Ownership or Blame?

“Responsibility starts with the willingness to deal with a situation from and with the point of view, whether at the moment realized or not, that you are the source of what you are, what you do, and what you have.”
~ Werner Erhard

You have two choices when the going gets tough.  You can blame someone or take responsibility.

Blaming someone or something, while valid occasionally, does little to improve your situation.

Taking the blame allows you to assess and improve the situation.

Mostly, it comes down to the type of attitude you have towards challenges.  Are you willing to say, “Yep, that happened because of my actions.  How can we move past this?”  Or are you one of those who says, “This happened because one of my co-workers wasn’t doing their job!”

Which do you think is a happier person?  Who do you think gets along better with coworkers?  Who do you think is going to advance in their career faster?

The Challenge of P90X

I like challenging myself.

This is the reason why I was training for a marathon before moving across the country, this is why I have trained and completed a half marathon well below my goal time, and it is why I am currently on round 3 of P90X.  This program, even after going through it twice, still takes a lot out of me.

I finished my most recent round, took a week off, and then started back up again.  It’s almost as if I am starting from scratch with how sore my body has been the last week.  Not that I lost a lot of strength, but I feel less flexible and a lot less “in shape”.  The program works.  But you’ve got to put in your time.

Ah, yes, “muscle confusion,” the cornerstone term of P90X, referring to the varying workouts that he says are necessary to combat workout plateaus.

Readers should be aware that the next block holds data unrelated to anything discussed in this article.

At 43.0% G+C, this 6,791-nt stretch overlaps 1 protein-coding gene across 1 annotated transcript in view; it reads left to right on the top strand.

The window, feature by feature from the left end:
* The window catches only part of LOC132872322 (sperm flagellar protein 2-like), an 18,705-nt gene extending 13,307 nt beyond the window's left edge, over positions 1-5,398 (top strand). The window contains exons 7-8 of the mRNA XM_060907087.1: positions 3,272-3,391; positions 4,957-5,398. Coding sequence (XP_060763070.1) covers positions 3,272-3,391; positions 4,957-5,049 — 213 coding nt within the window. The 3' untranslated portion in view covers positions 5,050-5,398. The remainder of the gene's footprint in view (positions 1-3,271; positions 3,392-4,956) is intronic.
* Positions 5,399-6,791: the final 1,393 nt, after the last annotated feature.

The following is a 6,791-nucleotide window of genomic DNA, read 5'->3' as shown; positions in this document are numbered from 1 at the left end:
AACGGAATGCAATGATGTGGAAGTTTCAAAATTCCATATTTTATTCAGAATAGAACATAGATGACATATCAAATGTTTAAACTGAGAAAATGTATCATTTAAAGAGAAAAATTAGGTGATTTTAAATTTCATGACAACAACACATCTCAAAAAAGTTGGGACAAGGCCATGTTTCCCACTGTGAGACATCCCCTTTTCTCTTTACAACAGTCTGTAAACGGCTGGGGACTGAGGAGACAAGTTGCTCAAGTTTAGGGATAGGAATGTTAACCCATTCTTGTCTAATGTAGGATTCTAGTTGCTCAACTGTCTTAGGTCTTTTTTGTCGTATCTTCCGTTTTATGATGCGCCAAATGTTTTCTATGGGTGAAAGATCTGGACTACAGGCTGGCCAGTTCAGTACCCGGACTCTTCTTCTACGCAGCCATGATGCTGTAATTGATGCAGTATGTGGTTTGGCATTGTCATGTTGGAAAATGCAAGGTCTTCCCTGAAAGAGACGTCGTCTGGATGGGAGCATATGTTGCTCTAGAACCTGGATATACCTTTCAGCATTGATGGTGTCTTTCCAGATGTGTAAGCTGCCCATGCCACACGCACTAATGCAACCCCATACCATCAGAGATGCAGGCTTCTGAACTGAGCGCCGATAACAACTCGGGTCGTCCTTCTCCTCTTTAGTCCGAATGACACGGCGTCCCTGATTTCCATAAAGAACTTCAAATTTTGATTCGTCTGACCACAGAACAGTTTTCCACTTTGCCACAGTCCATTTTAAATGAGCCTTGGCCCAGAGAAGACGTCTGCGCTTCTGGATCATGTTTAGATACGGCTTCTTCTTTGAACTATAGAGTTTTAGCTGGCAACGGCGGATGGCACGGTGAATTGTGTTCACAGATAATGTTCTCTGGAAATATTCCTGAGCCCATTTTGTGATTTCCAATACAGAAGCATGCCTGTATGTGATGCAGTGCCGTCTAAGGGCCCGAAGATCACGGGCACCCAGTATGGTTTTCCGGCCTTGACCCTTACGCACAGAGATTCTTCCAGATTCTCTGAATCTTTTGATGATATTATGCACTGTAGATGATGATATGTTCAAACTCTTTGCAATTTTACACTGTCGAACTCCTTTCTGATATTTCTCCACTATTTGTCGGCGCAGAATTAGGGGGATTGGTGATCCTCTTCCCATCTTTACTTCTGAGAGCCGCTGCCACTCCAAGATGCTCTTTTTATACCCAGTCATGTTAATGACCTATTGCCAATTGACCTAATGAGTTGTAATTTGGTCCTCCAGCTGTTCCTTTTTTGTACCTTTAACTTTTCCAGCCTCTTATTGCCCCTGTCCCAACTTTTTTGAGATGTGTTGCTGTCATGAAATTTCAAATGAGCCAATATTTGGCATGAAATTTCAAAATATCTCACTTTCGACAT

Muscle confusion contains “absolutely nothing new in it whatsoever,” says Todd Miller, an associate professor of exercise science at George Washington University, who is an expert in strength and conditioning. P90X “is very high-intensity exercises that you’re doing for an hour a day. That’s a lot of freaking exercise. If you do any high-enough-intensity workout and couple it with a [healthy] diet, you’re probably going to get pretty much the same results.”

What Horton calls “muscle confusion” exercise scientists call “periodization,” and they’ve been calling it that for decades.

“Maybe the videos are well produced, or fun,” Miller says. “But the reason the program works is ultimately because people do it.” That’s not a slam — the hardest part of any exercise program is getting people to keep at it. And Horton manages to do that, despite the fact that . . .

“It’s awful,” says Richard Burr. “It doesn’t matter how many times you do it, it still makes you cry.”  (Source – The Washington Post)

You never really get used to P90X.  You push your body more than it has ever been pushed (it brings me back to the days of High School Football).  But this time, it’s enjoyable.  No more do I feel like playing in the games are the only fun parts to working out.  It is just one heck of a workout.

What are you challenging yourself to do today?